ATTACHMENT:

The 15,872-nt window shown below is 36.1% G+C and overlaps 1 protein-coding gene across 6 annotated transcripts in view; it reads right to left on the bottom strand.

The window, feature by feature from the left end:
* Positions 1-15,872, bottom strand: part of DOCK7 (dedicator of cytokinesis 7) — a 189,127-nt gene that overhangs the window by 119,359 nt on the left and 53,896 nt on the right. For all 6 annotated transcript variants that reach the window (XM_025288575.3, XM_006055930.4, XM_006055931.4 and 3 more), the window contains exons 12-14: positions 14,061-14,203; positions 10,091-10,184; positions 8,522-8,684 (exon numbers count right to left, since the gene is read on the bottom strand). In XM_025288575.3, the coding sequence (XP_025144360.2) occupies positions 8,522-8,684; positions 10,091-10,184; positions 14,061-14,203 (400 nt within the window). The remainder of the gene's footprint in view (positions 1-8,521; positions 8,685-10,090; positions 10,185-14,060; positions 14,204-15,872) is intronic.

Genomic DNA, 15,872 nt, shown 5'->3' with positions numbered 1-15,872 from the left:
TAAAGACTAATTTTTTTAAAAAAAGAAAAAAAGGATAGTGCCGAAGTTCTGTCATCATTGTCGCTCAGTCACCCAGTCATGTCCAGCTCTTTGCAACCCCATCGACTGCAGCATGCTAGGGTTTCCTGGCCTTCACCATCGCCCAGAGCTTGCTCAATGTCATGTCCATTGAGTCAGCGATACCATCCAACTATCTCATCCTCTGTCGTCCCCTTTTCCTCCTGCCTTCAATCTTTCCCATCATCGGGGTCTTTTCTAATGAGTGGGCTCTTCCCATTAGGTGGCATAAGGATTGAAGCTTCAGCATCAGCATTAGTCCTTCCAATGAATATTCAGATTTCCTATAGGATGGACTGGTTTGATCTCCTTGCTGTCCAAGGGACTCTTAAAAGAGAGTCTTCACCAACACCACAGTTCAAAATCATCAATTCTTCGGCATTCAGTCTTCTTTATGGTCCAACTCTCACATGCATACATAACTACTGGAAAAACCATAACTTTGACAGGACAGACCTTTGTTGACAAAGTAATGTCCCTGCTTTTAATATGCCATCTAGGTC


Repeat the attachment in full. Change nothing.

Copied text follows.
The 15,872-nt window shown below is 36.1% G+C and overlaps 1 protein-coding gene across 6 annotated transcripts in view; it reads right to left on the bottom strand.

The window, feature by feature from the left end:
* Positions 1-15,872, bottom strand: part of DOCK7 (dedicator of cytokinesis 7) — a 189,127-nt gene that overhangs the window by 119,359 nt on the left and 53,896 nt on the right. For all 6 annotated transcript variants that reach the window (XM_025288575.3, XM_006055930.4, XM_006055931.4 and 3 more), the window contains exons 12-14: positions 14,061-14,203; positions 10,091-10,184; positions 8,522-8,684 (exon numbers count right to left, since the gene is read on the bottom strand). In XM_025288575.3, the coding sequence (XP_025144360.2) occupies positions 8,522-8,684; positions 10,091-10,184; positions 14,061-14,203 (400 nt within the window). The remainder of the gene's footprint in view (positions 1-8,521; positions 8,685-10,090; positions 10,185-14,060; positions 14,204-15,872) is intronic.

Genomic DNA, 15,872 nt, shown 5'->3' with positions numbered 1-15,872 from the left:
TAAAGACTAATTTTTTTAAAAAAAGAAAAAAAGGATAGTGCCGAAGTTCTGTCATCATTGTCGCTCAGTCACCCAGTCATGTCCAGCTCTTTGCAACCCCATCGACTGCAGCATGCTAGGGTTTCCTGGCCTTCACCATCGCCCAGAGCTTGCTCAATGTCATGTCCATTGAGTCAGCGATACCATCCAACTATCTCATCCTCTGTCGTCCCCTTTTCCTCCTGCCTTCAATCTTTCCCATCATCGGGGTCTTTTCTAATGAGTGGGCTCTTCCCATTAGGTGGCATAAGGATTGAAGCTTCAGCATCAGCATTAGTCCTTCCAATGAATATTCAGATTTCCTATAGGATGGACTGGTTTGATCTCCTTGCTGTCCAAGGGACTCTTAAAAGAGAGTCTTCACCAACACCACAGTTCAAAATCATCAATTCTTCGGCATTCAGTCTTCTTTATGGTCCAACTCTCACATGCATACATAACTACTGGAAAAACCATAACTTTGACAGGACAGACCTTTGTTGACAAAGTAATGTCCCTGCTTTTAATATGCCATCTAGGTC